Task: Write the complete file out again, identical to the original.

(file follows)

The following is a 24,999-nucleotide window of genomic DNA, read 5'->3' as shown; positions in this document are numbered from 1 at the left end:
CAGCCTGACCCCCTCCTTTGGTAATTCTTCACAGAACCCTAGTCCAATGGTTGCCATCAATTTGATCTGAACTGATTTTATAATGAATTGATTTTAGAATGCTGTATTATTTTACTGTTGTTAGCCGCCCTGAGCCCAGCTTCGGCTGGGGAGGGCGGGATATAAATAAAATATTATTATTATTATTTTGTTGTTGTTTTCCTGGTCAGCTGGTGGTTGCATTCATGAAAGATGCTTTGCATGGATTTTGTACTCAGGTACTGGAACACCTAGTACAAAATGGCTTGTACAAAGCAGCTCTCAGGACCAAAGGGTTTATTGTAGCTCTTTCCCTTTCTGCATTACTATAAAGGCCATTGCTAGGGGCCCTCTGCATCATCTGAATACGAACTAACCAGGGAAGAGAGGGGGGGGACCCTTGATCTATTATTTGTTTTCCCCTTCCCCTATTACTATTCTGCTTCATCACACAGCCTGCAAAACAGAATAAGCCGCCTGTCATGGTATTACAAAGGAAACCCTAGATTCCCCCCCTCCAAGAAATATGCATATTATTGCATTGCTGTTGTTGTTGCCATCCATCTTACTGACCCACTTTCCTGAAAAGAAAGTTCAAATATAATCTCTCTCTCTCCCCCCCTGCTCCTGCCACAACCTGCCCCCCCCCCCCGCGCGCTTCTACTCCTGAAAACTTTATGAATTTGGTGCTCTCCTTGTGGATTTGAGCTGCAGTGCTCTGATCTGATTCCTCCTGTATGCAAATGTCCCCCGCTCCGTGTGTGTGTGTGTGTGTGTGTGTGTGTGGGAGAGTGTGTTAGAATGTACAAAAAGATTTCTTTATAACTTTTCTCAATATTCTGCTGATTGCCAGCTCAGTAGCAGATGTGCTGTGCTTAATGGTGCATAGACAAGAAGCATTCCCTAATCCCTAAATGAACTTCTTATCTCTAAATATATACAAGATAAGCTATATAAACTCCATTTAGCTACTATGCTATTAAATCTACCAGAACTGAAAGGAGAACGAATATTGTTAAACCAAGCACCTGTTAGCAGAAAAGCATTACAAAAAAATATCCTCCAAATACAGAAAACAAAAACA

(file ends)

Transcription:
The following is a 24,999-nucleotide window of genomic DNA, read 5'->3' as shown; positions in this document are numbered from 1 at the left end:
CAGCCTGACCCCCTCCTTTGGTAATTCTTCACAGAACCCTAGTCCAATGGTTGCCATCAATTTGATCTGAACTGATTTTATAATGAATTGATTTTAGAATGCTGTATTATTTTACTGTTGTTAGCCGCCCTGAGCCCAGCTTCGGCTGGGGAGGGCGGGATATAAATAAAATATTATTATTATTATTTTGTTGTTGTTTTCCTGGTCAGCTGGTGGTTGCATTCATGAAAGATGCTTTGCATGGATTTTGTACTCAGGTACTGGAACACCTAGTACAAAATGGCTTGTACAAAGCAGCTCTCAGGACCAAAGGGTTTATTGTAGCTCTTTCCCTTTCTGCATTACTATAAAGGCCATTGCTAGGGGCCCTCTGCATCATCTGAATACGAACTAACCAGGGAAGAGAGGGGGGGGACCCTTGATCTATTATTTGTTTTCCCCTTCCCCTATTACTATTCTGCTTCATCACACAGCCTGCAAAACAGAATAAGCCGCCTGTCATGGTATTACAAAGGAAACCCTAGATTCCCCCCCTCCAAGAAATATGCATATTATTGCATTGCTGTTGTTGTTGCCATCCATCTTACTGACCCACTTTCCTGAAAAGAAAGTTCAAATATAATCTCTCTCTCTCCCCCCCTGCTCCTGCCACAACCTGCCCCCCCCCCCCGCGCGCTTCTACTCCTGAAAACTTTATGAATTTGGTGCTCTCCTTGTGGATTTGAGCTGCAGTGCTCTGATCTGATTCCTCCTGTATGCAAATGTCCCCCGCTCCGTGTGTGTGTGTGTGTGTGTGTGTGTGTGGGAGAGTGTGTTAGAATGTACAAAAAGATTTCTTTATAACTTTTCTCAATATTCTGCTGATTGCCAGCTCAGTAGCAGATGTGCTGTGCTTAATGGTGCATAGACAAGAAGCATTCCCTAATCCCTAAATGAACTTCTTATCTCTAAATATATACAAGATAAGCTATATAAACTCCATTTAGCTACTATGCTATTAAATCTACCAGAACTGAAAGGAGAACGAATATTGTTAAACCAAGCACCTGTTAGCAGAAAAGCATTACAAAAAAATATCCTCCAAATACAGAAAACAAAAACA